const PORT = process.env.PORT || 3000;

app.get("/", (req, res) => {
  res.send("Hello from Nodejs!");

app.listen(PORT, () => {
  console.log(`🚀 at port ${PORT}`);

You can run the server by running the command node index.js. Visit URL http://localhost:3000/ and you’ll see a message displayed in the browser window: Hello from Nodejs!.

This indicates that the code for the server is fine. Now modify the first line of index.js to:

import express from "express";

Run the same command node index.js and stay at the terminal window. This time the server does not start as there is an error in the process. It’s the same error I told you about at the start of this article. Nodejs cannot execute import statements by default.

Using Babel

All we need is a transpiler, which allows us to write JavaScript using ES6 features such as import statements in our Nodejs project. What’s a transpiler?

Transpilers are also known as source-to-source compilers that read code from source written in one programming language and produce an equivalent code in another language.

In our case we’re not switching programming languages, rather we need to use new language features that are not yet supported by the LTS version of Node. I’m going to set up Babel compiler and enable it in our project by going through the following configuration process:

First, you will have to install few dependencies. Do mind -D flag as we only need these dependencies for our development environment:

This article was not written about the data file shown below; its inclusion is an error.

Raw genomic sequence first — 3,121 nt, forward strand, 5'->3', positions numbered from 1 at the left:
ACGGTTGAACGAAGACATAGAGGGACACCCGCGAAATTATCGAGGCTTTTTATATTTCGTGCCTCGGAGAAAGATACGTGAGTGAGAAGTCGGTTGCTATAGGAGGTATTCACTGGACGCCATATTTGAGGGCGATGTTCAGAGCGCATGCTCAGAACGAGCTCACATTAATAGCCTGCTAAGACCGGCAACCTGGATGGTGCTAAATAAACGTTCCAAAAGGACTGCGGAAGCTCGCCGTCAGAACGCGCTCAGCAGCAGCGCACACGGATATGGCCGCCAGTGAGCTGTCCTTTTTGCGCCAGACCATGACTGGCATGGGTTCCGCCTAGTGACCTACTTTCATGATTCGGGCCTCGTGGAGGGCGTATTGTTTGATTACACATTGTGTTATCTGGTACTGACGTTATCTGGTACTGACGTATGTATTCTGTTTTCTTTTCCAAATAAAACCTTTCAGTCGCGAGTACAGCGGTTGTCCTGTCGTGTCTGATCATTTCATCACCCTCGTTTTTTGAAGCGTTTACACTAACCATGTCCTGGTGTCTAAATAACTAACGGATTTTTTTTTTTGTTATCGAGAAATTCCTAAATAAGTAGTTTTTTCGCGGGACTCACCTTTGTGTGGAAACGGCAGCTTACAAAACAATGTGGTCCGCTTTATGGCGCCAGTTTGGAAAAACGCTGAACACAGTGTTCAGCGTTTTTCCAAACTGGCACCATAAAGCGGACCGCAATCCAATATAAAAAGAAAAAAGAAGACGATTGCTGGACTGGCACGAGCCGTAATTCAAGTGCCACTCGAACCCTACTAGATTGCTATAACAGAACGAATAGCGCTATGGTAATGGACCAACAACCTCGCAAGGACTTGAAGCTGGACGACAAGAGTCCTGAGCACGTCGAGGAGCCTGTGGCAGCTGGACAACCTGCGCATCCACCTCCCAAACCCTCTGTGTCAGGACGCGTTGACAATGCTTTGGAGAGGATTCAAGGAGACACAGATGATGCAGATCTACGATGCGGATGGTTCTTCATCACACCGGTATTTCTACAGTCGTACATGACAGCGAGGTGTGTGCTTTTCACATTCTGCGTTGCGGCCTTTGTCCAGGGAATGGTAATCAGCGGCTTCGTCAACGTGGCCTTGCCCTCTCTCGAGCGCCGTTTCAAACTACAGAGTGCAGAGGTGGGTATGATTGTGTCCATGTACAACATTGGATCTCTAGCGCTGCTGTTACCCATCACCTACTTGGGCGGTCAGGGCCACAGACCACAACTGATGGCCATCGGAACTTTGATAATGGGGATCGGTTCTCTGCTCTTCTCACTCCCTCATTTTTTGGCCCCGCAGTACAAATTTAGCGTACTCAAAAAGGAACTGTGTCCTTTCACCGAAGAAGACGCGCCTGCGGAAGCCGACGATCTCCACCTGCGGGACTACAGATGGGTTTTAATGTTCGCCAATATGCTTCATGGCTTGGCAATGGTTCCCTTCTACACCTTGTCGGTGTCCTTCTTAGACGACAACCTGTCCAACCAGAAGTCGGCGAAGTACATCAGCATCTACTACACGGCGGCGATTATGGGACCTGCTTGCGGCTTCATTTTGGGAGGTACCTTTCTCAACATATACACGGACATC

npm install -D babel-cli babel-preset-env babel-watch

Once you have installed them, add a .babelrc file to the root of the project and add the following config:

  "presets": ["env"]

The last step in the configuration process is to add a dev script in package.json. You can name this script whatever you like. This will take care of running the babel compiler on its own (automate) once there is a change. This done by babel-watch that also takes care of re-starting Nodejs web server.

"scripts": {
  "dev": "babel-watch index.js",

To see it action make sure the following code to your index.js uses import statement like below.

import express from "express";

const app = express();
const PORT = process.env.PORT || 3000;

app.get("/", (req, res) => {

app.listen(PORT, () => {
  console.log(`🚀 at port ${PORT}`);

From terminal write nr dev. If there are no errors, you’ll get the following:

Where nr is shorthand for npm run. You can also visit http://localhost3000/ in your browser to verify the result and see if the server is working or not.


This article has shown you how to create a bare minimum Node server from scratch, and how you can introduce upcoming JavaScript features in your Node.js environment using Babel. I’m sure now you are not going to make the same silly errors like me in Nodejs + insert a frontend framework/library of your choice as I did.

You can find the complete source code for the above article at Github Repo

I'm a software developer and a technical writer. On this blog, I write about my learnings in software development and technical writing.

Currently, working as a documentation lead at  Expo.